In March a student delegation went to Colombia to meet with other students in order to build a network between the struggle there and the North. The students were able to discuss issues around the current presidential election, the persecution of student activists working to protect public education and how the international community can play an important role in witnessing and calling for solidarity with the people of Colombia.
One of the most active student groups is the Movimiento Estudiantil Universitario Organizado (MEUNO). This group feels that the Colombian state neglects and oppresses the public sector and has taken it upon itself to defend public education and other aspects of public space. Through a series of outreach projects based around education they are seeking ways to overcome social disintegration and rebuild a sense of community in some of the most socially disadvantaged parts of the city.
MEUNO is based in Cali where its aim is to strengthen existing community organisations and trade union relations who also defend the rights of the public sector. It is important to MEUNO to promote social creativity in the community and create programs and projects for more people to get involved where they can use their university education in the real world. A current project the delegation was able to witness during their visit was a scheme to encourage reading and literacy amongst street vendors within Cali’s sprawling Santa Helena marketplace. From a stall, they offer a lending service for books that are donated to them. When we visited, we found an impressive selection of reading material that included language, mathematics, politics, science, as well as fiction.
Santa Helena is the largest market in Cali and locals told the delegation that it had the lowest prices. The market was originally founded 40 years ago and went corrupt under the control of the state. The existence of the lending stall has allowed MEUNO to become more integrated with the market, and the group now uses its facilities to run workshops on rights and literacy.Today the marketplace is self-managed through their store holders association whose president is a member of MEUNO. The store holders pay to belong to the association and all have a say in how the market is run and decide communally about what changes are necessary. The association is working hard to improve practices and conditions within the market, for example by segregating the different types of stall for purposes of hygiene and by establishing recycling practices.
The students involved in the Santa Helena project have a wide range of knowledge and skills they provide including engineering, sanitation and low-cost dentistry. MEUNO also hopes that the book stall will encourage others to run their own shops, but they have run into much apathy amongst the students and their community. They told the delegation that this was due to the level of state terrorism against any public resistance to the savage, neo-liberal regime in place by the government. They overcome this by creating a united, community support base. They also told the delegation that they do not consider themselves pacifists, but they believe in peace with social justice.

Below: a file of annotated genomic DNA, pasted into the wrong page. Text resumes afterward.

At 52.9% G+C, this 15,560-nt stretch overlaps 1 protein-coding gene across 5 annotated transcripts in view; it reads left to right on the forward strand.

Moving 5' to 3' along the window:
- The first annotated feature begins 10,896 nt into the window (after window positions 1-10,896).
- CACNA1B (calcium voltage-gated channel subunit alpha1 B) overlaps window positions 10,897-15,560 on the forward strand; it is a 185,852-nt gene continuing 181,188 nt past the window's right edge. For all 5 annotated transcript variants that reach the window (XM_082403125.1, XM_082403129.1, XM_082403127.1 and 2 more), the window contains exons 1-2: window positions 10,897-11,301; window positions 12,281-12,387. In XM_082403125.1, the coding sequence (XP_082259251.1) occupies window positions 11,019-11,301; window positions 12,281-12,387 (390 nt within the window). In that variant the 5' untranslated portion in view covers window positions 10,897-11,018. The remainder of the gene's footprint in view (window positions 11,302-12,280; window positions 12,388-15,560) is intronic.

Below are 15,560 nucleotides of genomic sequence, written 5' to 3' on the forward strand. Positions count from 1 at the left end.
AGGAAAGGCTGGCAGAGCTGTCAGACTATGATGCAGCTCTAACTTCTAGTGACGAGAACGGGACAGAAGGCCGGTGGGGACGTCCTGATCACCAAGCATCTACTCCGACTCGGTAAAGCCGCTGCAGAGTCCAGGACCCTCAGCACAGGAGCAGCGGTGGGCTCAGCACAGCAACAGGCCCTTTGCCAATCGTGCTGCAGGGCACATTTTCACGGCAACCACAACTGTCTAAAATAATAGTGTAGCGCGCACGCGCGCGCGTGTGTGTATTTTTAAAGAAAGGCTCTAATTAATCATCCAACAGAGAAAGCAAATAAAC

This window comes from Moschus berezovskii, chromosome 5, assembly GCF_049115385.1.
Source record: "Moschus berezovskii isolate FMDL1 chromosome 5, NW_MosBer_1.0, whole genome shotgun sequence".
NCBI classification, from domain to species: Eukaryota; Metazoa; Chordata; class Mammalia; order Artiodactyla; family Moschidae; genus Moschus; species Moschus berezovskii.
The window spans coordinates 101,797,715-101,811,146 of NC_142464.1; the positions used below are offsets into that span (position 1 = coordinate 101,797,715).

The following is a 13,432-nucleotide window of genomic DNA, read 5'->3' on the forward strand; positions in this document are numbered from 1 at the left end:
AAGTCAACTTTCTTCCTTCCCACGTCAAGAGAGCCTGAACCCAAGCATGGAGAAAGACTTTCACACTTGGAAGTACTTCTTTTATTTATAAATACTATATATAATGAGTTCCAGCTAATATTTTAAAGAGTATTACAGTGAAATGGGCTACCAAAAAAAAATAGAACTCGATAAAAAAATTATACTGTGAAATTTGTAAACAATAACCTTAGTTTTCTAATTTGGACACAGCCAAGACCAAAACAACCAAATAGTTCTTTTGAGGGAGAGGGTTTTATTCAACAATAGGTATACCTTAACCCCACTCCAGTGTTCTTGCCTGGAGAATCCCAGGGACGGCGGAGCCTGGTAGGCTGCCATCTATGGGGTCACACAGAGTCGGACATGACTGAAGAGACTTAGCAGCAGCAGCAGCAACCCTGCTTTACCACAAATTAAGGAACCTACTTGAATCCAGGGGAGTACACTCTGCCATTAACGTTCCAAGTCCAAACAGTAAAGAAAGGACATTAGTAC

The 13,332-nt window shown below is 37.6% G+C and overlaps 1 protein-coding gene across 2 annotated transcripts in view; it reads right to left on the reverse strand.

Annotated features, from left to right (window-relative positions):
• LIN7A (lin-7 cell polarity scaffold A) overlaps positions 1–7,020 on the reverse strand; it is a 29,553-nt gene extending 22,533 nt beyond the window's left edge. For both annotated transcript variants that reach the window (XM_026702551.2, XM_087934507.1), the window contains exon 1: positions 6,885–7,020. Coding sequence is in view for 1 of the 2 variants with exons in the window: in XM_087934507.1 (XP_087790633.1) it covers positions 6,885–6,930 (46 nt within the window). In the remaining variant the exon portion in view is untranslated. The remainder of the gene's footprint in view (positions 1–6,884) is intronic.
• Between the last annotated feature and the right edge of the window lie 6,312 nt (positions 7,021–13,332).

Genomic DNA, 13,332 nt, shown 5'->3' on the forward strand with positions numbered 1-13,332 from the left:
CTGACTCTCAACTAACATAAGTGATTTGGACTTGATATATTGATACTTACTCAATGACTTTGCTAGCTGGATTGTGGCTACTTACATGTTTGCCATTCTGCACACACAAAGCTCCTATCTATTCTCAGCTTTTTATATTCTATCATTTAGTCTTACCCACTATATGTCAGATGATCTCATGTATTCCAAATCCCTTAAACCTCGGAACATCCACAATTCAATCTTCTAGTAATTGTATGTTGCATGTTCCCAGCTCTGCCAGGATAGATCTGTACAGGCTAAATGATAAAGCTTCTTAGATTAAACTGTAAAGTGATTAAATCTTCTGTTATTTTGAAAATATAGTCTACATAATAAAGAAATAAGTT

They hope the project will continue and create a strong solidarity amongst the people who participate and get involved in running their own market. They believe this will encourage them all how to run a better society.
Another project taking shape when we visited was an evening school in Agua Blanca, Cali’s poorest district, where the levels of poverty and unemployment are enormous. The aim of the school is to provide affordable informal education to adults (16 upwards) who have fallen through the gaps in state provision, but at the same time to foster a greater sense of community and provide people with the vital tools to find ways out of the grinding poverty trap that they are in. When the project started, MEUNO conducted a survey of local residents to establish what they felt their own needs to be, and found that one of the biggest complaints was a lack of knowledge about where to receive appropriate help. In practice what will really set this school apart is the students’ insistence on taking teaching away from the classroom as much as possible and encouraging people to learn by doing in a series of micro projects within the community.
For example, they contend that a good deal of practical physics can be learnt throug simple building work. The concept of communication lies at the heart of MEUNO’s strategy, and they hope that their work will enable highly deprived people to recognise the commonality of their struggle and build up their own capacities to defend vital public resources.
Cathy Corazon and Max Fuller
Graffitti in Valle de Cauca University.